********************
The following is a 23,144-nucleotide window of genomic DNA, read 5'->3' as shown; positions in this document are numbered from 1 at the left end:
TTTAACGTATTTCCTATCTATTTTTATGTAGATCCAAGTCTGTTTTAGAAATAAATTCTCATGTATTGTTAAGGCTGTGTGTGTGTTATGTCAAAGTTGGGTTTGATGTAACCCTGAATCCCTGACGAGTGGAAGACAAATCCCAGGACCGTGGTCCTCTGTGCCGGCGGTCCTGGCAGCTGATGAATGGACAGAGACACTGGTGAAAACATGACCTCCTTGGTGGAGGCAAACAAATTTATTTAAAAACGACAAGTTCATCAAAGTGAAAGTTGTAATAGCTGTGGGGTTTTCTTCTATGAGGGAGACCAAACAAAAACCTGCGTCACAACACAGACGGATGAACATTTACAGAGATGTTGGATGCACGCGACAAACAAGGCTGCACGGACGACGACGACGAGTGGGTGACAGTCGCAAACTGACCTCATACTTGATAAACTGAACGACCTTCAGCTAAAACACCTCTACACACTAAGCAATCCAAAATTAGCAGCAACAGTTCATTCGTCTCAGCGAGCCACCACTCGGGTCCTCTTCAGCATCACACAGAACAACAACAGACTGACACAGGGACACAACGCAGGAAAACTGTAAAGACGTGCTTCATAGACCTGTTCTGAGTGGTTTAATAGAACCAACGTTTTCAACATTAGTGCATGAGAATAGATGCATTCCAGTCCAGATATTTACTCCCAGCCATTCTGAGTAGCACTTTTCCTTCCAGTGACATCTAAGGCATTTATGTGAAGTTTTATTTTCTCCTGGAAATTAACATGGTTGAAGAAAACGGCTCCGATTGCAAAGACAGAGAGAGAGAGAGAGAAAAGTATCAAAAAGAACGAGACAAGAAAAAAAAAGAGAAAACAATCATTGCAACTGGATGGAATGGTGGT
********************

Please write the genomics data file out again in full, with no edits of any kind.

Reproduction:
The following is a 23,144-nucleotide window of genomic DNA, read 5'->3' as shown; positions in this document are numbered from 1 at the left end:
TTTAACGTATTTCCTATCTATTTTTATGTAGATCCAAGTCTGTTTTAGAAATAAATTCTCATGTATTGTTAAGGCTGTGTGTGTGTTATGTCAAAGTTGGGTTTGATGTAACCCTGAATCCCTGACGAGTGGAAGACAAATCCCAGGACCGTGGTCCTCTGTGCCGGCGGTCCTGGCAGCTGATGAATGGACAGAGACACTGGTGAAAACATGACCTCCTTGGTGGAGGCAAACAAATTTATTTAAAAACGACAAGTTCATCAAAGTGAAAGTTGTAATAGCTGTGGGGTTTTCTTCTATGAGGGAGACCAAACAAAAACCTGCGTCACAACACAGACGGATGAACATTTACAGAGATGTTGGATGCACGCGACAAACAAGGCTGCACGGACGACGACGACGAGTGGGTGACAGTCGCAAACTGACCTCATACTTGATAAACTGAACGACCTTCAGCTAAAACACCTCTACACACTAAGCAATCCAAAATTAGCAGCAACAGTTCATTCGTCTCAGCGAGCCACCACTCGGGTCCTCTTCAGCATCACACAGAACAACAACAGACTGACACAGGGACACAACGCAGGAAAACTGTAAAGACGTGCTTCATAGACCTGTTCTGAGTGGTTTAATAGAACCAACGTTTTCAACATTAGTGCATGAGAATAGATGCATTCCAGTCCAGATATTTACTCCCAGCCATTCTGAGTAGCACTTTTCCTTCCAGTGACATCTAAGGCATTTATGTGAAGTTTTATTTTCTCCTGGAAATTAACATGGTTGAAGAAAACGGCTCCGATTGCAAAGACAGAGAGAGAGAGAGAGAAAAGTATCAAAAAGAACGAGACAAGAAAAAAAAAGAGAAAACAATCATTGCAACTGGATGGAATGGTGGT